I know it’s been a while since our South America trip ended, but I want to write about the last part of our trip before I totally forget about it! So, from time to time I’m going to go back and revisit our big adventure.
We’d had a great day of wine tasting in Cafayate, so the next day we decided that we wanted to do something a little bit different. The owner of our hostel had told us about a hike close to town that would take us to some beautiful waterfalls and give us the opportunity to swim in the Rio Colorado, which would be a welcome respite from the heat of Northern Argentina. Although most people who did the hike hired a guide from the local community, we were told that it was possible to do the trek without one. The only caveat was that the trail was not well marked, or marked at all, really, so we might have trouble finding our way on our own. Feeling like we wanted to save some money and be independent, we decided to give it a shot solo. The man who greeted us at the entrance to the parking lot was not happy with our decision and tried to tell us that we were obligated to hire a guide, but we stood firm and set out unaccompanied.
If you’re thinking about doing this hike, you should know that no one’s exaggerating when they say that the trail isn’t marked. The trek was basically a big guessing game, where we jumped from one side of the river, which was more of a stream in this blazingly hot and dry November, to the other attempting to navigate our way up the valley. There was a group with a guide just a bit ahead of us that we tried to sneakily follow for a while, but eventually we lost them and it was up to us to find our way again. We never felt like we were in danger, and in a way it was kind of fun to chart our own confusing course, but I do understand why they encourage you to hire someone who actually knows where they’re going.
After we’d been hiking for a couple of hours we became really unsure of where the trail went next, so we decided to stop. We were running low on water and the sun was unrelenting, so we really didn’t want to go much further anyways. Luckily we were stopped right by a little waterfall with a nice pool, so we got to go for a swim. The water was absolutely frigid but it felt great after hiking in the heat!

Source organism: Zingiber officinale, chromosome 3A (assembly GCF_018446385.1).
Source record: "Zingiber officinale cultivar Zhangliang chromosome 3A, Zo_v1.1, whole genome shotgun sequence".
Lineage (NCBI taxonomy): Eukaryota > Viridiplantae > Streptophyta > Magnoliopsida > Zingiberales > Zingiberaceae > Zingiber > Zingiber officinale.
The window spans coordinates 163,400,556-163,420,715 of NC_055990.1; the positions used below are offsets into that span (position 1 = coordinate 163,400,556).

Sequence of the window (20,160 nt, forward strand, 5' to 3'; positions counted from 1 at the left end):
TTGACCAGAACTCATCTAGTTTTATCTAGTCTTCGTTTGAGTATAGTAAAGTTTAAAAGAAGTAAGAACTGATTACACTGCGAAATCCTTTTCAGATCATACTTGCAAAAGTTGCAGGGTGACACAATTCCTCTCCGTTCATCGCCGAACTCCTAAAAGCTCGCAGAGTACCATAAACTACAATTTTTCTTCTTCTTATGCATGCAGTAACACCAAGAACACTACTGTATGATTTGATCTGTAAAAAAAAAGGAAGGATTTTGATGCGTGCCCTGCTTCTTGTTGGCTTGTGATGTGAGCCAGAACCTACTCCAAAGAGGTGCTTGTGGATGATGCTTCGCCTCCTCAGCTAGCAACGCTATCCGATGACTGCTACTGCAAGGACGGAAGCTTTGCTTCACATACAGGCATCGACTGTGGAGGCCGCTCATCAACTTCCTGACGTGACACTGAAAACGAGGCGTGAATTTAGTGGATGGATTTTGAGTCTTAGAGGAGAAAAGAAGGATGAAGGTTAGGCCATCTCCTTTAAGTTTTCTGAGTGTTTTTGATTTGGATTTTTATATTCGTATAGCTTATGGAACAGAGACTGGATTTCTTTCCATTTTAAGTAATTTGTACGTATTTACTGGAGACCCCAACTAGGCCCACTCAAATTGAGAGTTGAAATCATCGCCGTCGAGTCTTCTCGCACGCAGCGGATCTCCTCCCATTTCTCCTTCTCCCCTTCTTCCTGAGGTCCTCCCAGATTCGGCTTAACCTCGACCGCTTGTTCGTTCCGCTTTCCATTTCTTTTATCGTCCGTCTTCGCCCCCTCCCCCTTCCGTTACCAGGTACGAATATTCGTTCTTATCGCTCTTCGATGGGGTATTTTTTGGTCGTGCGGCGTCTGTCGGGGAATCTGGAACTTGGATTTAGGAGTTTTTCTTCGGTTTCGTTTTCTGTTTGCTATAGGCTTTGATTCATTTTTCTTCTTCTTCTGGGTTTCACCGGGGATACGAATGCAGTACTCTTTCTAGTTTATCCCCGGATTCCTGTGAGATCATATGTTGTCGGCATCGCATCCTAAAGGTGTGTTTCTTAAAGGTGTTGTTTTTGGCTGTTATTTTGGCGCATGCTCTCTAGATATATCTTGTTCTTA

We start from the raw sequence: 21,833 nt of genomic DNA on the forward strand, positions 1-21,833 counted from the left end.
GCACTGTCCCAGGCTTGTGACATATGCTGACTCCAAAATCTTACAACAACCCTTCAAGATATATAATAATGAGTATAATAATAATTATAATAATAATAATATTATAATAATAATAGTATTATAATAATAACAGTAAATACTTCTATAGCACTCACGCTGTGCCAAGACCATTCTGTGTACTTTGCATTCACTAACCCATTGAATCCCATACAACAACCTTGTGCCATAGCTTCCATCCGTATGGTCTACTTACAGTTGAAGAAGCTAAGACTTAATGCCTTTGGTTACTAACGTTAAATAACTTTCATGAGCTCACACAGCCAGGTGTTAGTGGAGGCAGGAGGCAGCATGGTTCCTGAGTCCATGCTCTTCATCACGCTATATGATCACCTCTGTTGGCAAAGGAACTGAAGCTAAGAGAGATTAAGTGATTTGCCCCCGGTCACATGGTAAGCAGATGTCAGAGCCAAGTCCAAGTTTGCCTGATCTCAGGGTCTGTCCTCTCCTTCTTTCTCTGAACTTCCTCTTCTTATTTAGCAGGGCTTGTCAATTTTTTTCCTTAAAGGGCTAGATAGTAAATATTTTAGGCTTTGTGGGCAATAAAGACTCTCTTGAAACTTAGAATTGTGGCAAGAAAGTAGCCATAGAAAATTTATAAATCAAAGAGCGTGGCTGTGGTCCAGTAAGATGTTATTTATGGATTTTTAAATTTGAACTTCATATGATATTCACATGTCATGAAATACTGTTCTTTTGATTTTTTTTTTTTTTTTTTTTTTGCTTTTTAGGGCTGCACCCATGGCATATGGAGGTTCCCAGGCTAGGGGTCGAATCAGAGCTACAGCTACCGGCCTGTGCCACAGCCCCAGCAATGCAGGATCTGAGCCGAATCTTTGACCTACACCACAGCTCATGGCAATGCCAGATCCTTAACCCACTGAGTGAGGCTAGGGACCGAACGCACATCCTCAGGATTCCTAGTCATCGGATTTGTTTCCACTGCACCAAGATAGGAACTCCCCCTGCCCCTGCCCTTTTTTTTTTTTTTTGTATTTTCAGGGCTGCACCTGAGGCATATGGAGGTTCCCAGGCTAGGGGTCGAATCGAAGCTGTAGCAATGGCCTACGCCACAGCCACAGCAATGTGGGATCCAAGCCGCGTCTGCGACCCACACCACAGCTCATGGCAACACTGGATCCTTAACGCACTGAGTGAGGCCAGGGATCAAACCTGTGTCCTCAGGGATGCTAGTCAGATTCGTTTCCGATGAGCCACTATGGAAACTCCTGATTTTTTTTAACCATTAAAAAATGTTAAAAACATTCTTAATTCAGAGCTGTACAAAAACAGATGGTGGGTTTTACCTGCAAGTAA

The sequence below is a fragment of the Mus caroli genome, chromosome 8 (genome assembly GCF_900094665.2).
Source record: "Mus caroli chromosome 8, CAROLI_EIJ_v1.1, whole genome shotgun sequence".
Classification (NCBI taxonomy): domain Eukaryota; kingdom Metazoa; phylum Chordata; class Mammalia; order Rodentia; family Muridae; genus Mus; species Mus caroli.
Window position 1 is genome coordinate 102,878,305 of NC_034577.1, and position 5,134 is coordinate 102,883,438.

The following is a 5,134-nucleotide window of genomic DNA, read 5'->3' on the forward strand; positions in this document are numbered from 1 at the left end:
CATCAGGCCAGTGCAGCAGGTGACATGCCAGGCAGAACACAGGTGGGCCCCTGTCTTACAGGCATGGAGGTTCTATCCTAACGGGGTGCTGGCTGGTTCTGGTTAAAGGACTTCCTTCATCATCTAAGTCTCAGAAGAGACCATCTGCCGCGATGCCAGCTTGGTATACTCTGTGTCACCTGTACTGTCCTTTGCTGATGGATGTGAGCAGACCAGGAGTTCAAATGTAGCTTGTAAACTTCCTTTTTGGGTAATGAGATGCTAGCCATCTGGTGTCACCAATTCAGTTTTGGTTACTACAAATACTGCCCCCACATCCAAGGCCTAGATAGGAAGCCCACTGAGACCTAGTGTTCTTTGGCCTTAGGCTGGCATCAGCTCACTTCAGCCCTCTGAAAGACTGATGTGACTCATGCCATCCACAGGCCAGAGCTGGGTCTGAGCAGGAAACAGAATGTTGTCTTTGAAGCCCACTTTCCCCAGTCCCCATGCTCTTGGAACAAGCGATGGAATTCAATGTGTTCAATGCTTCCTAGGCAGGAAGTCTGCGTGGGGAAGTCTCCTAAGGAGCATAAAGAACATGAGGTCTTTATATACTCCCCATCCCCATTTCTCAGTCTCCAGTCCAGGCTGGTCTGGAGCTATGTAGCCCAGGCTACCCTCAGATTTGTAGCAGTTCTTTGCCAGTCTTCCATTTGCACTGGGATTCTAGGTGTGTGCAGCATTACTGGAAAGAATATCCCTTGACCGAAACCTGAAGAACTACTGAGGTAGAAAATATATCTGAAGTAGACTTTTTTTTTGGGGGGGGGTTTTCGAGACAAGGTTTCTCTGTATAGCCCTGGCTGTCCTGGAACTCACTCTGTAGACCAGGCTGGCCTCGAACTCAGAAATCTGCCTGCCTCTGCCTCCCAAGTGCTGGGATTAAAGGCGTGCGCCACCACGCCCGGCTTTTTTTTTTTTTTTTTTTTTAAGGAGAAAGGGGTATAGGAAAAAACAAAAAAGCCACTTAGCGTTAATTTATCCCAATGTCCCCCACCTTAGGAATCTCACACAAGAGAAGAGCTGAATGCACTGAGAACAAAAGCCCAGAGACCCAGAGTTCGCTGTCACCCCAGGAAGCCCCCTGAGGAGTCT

After finding our way back to our car and going back to our hostel to change (and seeing a very cute doggy in the window!), we headed out to do some more wine tasting. We had some bad luck with the first few places we went to being closed so we almost gave up, but we ended up going to some great tasting rooms in town. We really loved how casual the Cafayate wine tasting scene was. Unlike much of Napa and Mendoza, most places had no problem with drop ins, and prices were extremely reasonable.
We’d eaten dinner the previous two nights at the beautiful wine bar attached to our hostel, but on our last night in Cafayate we wanted to try out something different. I think there’s a rule that you can only go so many days in Argentina without having a steak, so we decided to check out the parilla that our hostel recommended. Cafayate is a pretty small and not particularly touristy place, but we definitely felt like we were off the beaten path when we finally arrived at this hole in the wall restaurant. We sat down at a plastic table on the sidewalk and proceeded to have a parilla experience that was lightyears away from any of the places we’d eaten at in Buenos Aires. There was no menu, so I walked up to the sweatpants-clad chef and asked him to bring him whatever he thought was good. As you can see in the picture above, his grill was built in to the side of the restaurant, so this was street meat at its finest. When our entrees arrived at our table, we both took one bite and confidently proclaimed that this was by far the best steak we’d ever had. Instead of our usual sirloin or rib eye, we’d been given bonier cuts, and the meat was so incredibly tender and flavourful that I was rendered speechless. My only regret was that we’d waited until our last night to go, so we wouldn’t be able to return. The whole experience just reaffirmed something I already knew about eating out. As much as I love eating at fancy, high end restaurants, sometimes the most amazing food comes from some guy slinging meat on the side of the road, or from a little nondescript hole in the wall.
Cafayate still stands out to me as one my favourite stops on our trip, and one of the places I’d most like to return to. With great wine, delicious steak, beautiful natural surroundings, and a laid back atmosphere, how could we not fall in love with this little town?